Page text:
A. Open source software and tools are viewed as delivering features with similar or better quality than existing commercial offerings, at near zero cost. Several OSS components (libraries and frameworks) have known vulnerabilities. Additionally, when an application uses an OSS component in a manner that it is not intended to, we open up the application to new unknown vulnerabilities that can be exploited. The DevOps workflow must be able to:
- identify whenever their application is using OSS with known vulnerabilities
- identify when the application is not using the OSS library for its intended purposes, which can cause security problems, and
- get runtime protection against the vulnerability if they are unable to upgrade to the new version of the library or fix the problem in their application.
- Q. How can security be integrated into the DevOps processes with minimal alert fatigue?
A. It is logical to say that trying to adapt off-the-shelf security solutions to today’s distributed and dynamic IT environment is not only humanly impossible, but also inundates DevOps and security professionals with false positives/alerts. The challenge of integrating security into DevOps process with minimal alert fatigue can only be solved when security is informed by first principles, such as the asset that you are trying to protect, which in this case is an application or microservice. This is the area of focus for ShiftLeft, which developed a solution that extracts the security relevant aspects from your application or microservice every time it changes and uses that to inform runtime protection (in production). We call this Security DNA and it results in much more precise security and, therefore, provides accurate alerts to the DevOps without false positives.
- Q. Does DevOps have to choose between change (implying speed) and security? Or can they achieve both?
A. A critical part of enabling DevOps to embrace speed and security is to integrate into the tools and processes they use. Integrating security transparently into build systems can aid in understanding the application, as well as with deployment in production without compromising on speed. ShiftLeft does exactly this – it combines the understanding of software from build-time into a runtime microagent to protect the application in production. And it can achieve this in five minutes or less for every new release of every application.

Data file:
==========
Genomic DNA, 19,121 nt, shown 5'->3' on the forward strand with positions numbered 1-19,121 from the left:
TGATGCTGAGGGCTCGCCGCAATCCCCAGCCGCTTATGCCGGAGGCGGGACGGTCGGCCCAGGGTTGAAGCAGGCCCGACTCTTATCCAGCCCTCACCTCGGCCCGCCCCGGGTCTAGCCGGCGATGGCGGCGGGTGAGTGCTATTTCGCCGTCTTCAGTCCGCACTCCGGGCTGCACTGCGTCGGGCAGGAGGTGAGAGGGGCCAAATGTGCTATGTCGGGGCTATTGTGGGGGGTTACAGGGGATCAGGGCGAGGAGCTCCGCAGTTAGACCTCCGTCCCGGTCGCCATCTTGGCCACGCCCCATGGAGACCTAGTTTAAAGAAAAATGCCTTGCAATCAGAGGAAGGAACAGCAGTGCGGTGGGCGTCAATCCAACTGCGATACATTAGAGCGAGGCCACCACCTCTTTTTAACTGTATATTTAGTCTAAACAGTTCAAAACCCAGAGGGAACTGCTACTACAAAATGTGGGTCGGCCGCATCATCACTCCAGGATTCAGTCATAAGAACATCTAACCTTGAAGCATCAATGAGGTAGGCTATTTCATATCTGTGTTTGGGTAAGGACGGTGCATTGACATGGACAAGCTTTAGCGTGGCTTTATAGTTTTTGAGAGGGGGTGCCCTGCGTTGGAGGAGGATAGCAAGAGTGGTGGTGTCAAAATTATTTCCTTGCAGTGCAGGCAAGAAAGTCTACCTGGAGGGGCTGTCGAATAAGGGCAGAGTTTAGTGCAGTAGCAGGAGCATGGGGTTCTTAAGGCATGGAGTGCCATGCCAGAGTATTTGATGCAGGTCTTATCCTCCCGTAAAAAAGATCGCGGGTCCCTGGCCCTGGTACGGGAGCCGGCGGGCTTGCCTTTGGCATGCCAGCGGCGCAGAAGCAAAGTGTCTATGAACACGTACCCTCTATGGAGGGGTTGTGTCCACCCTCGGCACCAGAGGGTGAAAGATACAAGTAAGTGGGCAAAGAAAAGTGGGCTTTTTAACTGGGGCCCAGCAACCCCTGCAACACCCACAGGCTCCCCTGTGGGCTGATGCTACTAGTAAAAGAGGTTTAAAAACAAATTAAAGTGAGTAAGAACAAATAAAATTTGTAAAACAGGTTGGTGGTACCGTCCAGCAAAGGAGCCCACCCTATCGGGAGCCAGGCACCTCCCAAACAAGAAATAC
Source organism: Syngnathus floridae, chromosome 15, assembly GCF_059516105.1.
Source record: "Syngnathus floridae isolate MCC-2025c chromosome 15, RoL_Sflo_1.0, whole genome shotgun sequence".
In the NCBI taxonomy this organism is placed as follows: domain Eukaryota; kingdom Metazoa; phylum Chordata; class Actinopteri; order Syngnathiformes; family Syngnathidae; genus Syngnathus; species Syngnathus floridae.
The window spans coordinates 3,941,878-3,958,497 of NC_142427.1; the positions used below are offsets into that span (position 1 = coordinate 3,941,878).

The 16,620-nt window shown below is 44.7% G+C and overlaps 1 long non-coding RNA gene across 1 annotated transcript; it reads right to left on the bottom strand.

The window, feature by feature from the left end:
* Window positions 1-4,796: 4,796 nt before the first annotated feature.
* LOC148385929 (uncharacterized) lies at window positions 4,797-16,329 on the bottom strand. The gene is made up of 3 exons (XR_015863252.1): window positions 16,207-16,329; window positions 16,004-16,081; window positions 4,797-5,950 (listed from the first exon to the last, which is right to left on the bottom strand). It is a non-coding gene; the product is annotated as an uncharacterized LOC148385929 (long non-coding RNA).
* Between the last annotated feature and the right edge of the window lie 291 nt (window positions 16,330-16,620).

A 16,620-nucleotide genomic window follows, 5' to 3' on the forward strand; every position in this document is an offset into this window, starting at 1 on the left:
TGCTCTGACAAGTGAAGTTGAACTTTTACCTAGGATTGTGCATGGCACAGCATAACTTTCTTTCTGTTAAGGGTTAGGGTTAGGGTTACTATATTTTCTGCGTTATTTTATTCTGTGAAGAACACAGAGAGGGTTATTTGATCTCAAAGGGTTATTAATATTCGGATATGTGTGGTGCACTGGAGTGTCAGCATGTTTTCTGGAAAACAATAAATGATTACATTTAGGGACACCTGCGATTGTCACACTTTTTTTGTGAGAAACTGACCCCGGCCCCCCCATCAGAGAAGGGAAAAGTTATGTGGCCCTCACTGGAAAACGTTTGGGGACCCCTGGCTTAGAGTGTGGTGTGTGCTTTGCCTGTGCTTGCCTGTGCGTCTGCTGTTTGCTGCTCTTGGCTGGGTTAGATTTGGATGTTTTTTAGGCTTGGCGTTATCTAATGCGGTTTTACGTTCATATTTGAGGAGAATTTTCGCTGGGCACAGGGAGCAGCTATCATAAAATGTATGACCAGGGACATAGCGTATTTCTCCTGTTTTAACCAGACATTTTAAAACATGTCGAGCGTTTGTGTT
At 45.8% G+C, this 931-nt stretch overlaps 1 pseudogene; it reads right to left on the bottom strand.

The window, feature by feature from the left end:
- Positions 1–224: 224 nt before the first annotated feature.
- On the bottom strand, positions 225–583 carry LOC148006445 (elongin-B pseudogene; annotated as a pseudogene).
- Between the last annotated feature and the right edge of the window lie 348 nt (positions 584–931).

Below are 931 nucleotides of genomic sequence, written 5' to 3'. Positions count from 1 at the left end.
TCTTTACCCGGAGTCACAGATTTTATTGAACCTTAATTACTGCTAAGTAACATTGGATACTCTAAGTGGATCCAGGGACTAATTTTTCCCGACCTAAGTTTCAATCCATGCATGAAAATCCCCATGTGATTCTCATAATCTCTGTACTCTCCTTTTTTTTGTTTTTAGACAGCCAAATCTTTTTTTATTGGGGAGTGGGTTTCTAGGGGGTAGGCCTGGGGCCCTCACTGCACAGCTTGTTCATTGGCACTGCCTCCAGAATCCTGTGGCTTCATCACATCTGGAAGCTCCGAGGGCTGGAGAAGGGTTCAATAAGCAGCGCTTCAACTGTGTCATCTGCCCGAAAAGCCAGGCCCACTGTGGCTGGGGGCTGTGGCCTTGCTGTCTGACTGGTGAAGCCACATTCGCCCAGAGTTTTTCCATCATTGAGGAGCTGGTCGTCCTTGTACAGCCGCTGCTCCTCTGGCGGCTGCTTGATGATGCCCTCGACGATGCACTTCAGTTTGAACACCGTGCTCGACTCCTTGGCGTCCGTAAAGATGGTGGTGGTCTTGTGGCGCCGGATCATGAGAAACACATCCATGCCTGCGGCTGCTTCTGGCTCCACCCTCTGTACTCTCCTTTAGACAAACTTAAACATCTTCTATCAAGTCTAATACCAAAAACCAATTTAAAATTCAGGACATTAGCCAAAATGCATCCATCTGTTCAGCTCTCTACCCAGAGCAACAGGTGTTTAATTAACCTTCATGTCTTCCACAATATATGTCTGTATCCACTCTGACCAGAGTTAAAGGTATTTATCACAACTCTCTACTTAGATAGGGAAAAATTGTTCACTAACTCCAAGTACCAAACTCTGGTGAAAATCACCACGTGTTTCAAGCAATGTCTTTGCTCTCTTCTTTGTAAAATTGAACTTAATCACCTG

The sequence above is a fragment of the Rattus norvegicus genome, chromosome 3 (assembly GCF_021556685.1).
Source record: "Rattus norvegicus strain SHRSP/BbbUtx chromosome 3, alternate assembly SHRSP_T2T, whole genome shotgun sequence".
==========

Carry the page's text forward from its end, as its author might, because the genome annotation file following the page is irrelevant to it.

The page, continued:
The DevOps teams must rethink how to secure their rapidly changing applications, since current security solutions were developed for monolithic applications that were upgraded once or twice a year. There is an opportunity to leverage the agility of modern CI/CD to enhance security by both getting accurate runtime protection and eliminating problems at the source code level.
Bio of Manish Gupta: Manish Gupta is the CEO and co-founder of ShiftLeft. Manish has overseen the growth of a number of security firms during critical periods. As chief product and strategy officer at cybersecurity firm FireEye, he expanded the company’s portfolio from two to more than 20 products and increased the company’s bookings tenfold. Before helping FireEye expand its offerings, Manish served as vice president of Product Management for Cisco’s $2 billion security portfolio. He also helped grow McAfee’s network security business as the vice president and general manager of the firm.SECURITY